Career Planning – Your Model Pt 3

Last year I spent some time learning about business modeling after reading Business Model Generation. When I spotted Business Model You by the same author on the shelves over the holidays I immediately grabbed it, it promised to be the answer to my planning problem. Business Model You takes the exact same approach used in Business Model Generation but with a very key twist, all of the exercises involve discovering yourself, your abilities and your passions. You can read about the why and see the results of the first part of the book in Part One and the second in Part Two.

At the end of the previous section I had a couple of purpose statements that I felt pretty neatly outlined what my focus should be in my career. I felt very clear on the value that I provide, the customers that I can help and what activities I can use to connect those two together.  I played around a little bit with these purpose statements until I got comfortable with and felt confident enough to move forward to the next section.

Where Part Two was all about the deep psyche dive, Part Three is mostly very strategic. You are revising or reinventing your work life, combining the two previous sections, your originally developed model with all of the potential changes you identified in the course of writing your purpose statements. The first chapter in this section throws you head on into the reinvention process by challenging you to alter your perspective on your own self-imposed boundaries, opening yourself up to alternative realities beyond all of the rules and definitions we all label ourselves with based on our perceptions of our talents and potential.

From there we move into actually redoing the original business model.  I was really hesitant about jumping into this not feeling like I completely understood what to do, I was surprised to find that they actually gave you specific questions for each different area on the canvas. Questions like – Are you interested in your work? And if you answer no then they tell you exactly what you need look at to help you make changes.  These diagnostic questions really came in handy in fact they were really invaluable to helping me get through this process. I don’t think that I would have been able to navigate as quickly and easily through this stage if I hadn’t had five pages worth of questions and hints to help.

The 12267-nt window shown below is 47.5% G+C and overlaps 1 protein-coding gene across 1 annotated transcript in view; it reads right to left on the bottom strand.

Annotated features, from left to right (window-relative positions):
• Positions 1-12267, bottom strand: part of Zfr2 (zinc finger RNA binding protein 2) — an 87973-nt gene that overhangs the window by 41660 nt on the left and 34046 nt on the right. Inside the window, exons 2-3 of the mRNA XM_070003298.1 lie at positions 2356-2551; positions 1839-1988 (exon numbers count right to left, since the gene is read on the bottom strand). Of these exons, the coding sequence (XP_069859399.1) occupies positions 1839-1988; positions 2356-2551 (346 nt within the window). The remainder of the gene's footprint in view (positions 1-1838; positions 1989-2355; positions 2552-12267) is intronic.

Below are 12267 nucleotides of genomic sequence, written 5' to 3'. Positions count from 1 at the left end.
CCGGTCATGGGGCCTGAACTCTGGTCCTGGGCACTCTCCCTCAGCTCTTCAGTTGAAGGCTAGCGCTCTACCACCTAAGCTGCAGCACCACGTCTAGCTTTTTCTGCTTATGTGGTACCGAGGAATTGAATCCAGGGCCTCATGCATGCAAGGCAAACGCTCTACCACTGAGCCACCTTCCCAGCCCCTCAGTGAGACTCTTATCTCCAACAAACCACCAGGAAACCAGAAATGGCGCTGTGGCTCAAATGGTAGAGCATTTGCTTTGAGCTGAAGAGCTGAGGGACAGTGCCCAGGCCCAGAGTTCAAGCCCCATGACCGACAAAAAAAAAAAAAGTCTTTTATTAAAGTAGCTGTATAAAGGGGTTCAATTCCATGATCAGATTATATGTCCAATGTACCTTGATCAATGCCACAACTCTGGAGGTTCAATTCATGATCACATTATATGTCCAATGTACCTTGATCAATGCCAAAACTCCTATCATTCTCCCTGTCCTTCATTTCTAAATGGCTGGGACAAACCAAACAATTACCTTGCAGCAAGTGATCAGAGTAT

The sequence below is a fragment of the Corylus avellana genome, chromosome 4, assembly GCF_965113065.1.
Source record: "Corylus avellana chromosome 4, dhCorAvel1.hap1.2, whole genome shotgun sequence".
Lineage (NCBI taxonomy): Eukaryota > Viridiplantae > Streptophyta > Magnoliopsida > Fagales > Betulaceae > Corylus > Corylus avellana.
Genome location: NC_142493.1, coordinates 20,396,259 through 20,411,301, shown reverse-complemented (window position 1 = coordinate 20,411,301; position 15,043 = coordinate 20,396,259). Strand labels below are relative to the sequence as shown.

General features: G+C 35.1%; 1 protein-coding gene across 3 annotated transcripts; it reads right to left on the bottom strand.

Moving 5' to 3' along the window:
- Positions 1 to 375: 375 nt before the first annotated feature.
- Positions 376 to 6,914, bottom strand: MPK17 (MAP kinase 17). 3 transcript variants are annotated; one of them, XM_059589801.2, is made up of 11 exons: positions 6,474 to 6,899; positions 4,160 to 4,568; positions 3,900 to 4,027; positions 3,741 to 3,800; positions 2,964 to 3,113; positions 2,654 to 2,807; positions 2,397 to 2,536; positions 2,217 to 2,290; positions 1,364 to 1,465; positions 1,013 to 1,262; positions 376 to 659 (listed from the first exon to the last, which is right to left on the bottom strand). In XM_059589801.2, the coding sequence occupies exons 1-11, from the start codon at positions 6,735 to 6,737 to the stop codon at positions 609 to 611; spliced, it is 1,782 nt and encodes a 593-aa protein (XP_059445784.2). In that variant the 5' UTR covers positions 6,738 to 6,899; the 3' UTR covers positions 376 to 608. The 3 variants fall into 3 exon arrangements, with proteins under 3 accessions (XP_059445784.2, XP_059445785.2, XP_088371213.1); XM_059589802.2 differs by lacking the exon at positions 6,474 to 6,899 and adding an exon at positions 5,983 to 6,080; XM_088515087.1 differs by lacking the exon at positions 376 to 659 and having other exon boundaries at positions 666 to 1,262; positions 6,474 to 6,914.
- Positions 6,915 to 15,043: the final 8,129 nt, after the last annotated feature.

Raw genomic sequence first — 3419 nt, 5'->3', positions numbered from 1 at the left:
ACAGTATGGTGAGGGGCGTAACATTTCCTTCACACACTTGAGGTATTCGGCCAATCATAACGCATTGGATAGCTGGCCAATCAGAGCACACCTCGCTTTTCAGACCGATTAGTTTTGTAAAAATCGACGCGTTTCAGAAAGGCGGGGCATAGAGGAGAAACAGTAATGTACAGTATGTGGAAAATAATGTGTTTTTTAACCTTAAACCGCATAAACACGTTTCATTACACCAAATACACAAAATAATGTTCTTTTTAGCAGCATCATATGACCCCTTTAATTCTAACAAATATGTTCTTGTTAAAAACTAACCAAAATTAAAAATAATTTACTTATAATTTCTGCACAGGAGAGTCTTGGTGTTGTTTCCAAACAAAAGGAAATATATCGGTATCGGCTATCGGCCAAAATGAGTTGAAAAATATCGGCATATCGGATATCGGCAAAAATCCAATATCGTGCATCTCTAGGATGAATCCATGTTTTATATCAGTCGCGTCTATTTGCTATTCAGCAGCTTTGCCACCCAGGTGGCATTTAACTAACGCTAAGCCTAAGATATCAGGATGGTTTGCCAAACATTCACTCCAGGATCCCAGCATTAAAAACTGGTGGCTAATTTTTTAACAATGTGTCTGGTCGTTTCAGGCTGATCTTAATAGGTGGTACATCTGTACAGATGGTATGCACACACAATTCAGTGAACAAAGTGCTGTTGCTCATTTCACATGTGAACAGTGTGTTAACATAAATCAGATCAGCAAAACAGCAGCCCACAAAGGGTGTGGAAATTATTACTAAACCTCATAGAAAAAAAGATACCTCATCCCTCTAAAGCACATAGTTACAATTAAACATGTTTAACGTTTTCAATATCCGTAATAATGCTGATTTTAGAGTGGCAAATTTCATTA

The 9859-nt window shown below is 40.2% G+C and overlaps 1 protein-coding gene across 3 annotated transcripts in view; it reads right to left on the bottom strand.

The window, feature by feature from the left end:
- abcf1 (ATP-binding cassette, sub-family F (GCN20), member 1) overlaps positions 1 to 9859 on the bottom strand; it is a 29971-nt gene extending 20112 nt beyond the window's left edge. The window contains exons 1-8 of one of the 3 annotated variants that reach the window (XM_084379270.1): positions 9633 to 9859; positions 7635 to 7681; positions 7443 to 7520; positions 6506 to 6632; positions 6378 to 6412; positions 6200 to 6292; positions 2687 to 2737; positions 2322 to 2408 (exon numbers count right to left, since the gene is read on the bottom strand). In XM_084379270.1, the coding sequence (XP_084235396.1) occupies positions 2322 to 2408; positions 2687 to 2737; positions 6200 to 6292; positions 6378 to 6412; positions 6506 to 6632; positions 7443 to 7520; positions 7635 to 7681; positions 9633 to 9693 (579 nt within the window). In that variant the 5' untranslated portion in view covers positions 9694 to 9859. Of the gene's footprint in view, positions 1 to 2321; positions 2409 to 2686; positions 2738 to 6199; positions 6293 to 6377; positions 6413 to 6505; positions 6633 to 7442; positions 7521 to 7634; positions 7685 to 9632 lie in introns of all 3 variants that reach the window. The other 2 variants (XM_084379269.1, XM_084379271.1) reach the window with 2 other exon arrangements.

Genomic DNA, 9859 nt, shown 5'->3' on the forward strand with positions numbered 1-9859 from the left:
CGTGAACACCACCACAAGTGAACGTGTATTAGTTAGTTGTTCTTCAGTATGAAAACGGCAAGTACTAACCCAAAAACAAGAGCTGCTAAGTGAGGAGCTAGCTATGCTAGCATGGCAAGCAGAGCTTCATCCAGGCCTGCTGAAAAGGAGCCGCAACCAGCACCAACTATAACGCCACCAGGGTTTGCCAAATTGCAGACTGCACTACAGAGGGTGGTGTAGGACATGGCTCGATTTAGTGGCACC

You end up with a handy chart of things that you want to add, remove, increase and or reduce in your building blocks. For example in Key Partners I discovered that I really need add a new mentor, my current mentor has left the company, and that I also need to increase the amount of time I spend growing my team, they are huge support system for me in my career and I need to balance that out with how much I’m supporting them in their careers individually.

You also take a look at how these different items you are adding or removing and how they affect each other; in the Value Propositions block I had noted to reduce my technical work which takes away from the time I have to better understand company initiatives and provide training and support towards fulfilling those.  And that in turn actually connected back to Key Resources block where I stated that I’d  like to  reduce all of the work in the Realistic category (coding)  as it’s my least favorite. I also found a connection from my desire to reduce the amount of stress from miscommunication to adding in clear communication channels with executives.

The section ends with some examples, one I found really interesting was for JD Roth who went from selling boxes to being a blogger to being an author and super blogger, showing and all the steps that were modified on in between those three stages of his career plan. I’m just swimmy with ideas now.

The next (and last) section is on learning how to make it all happen.  It looks pretty interesting with topics on determining your business value and how to test your model in the market. More on that next month.

My slightly modified business model canvas is pictured above.

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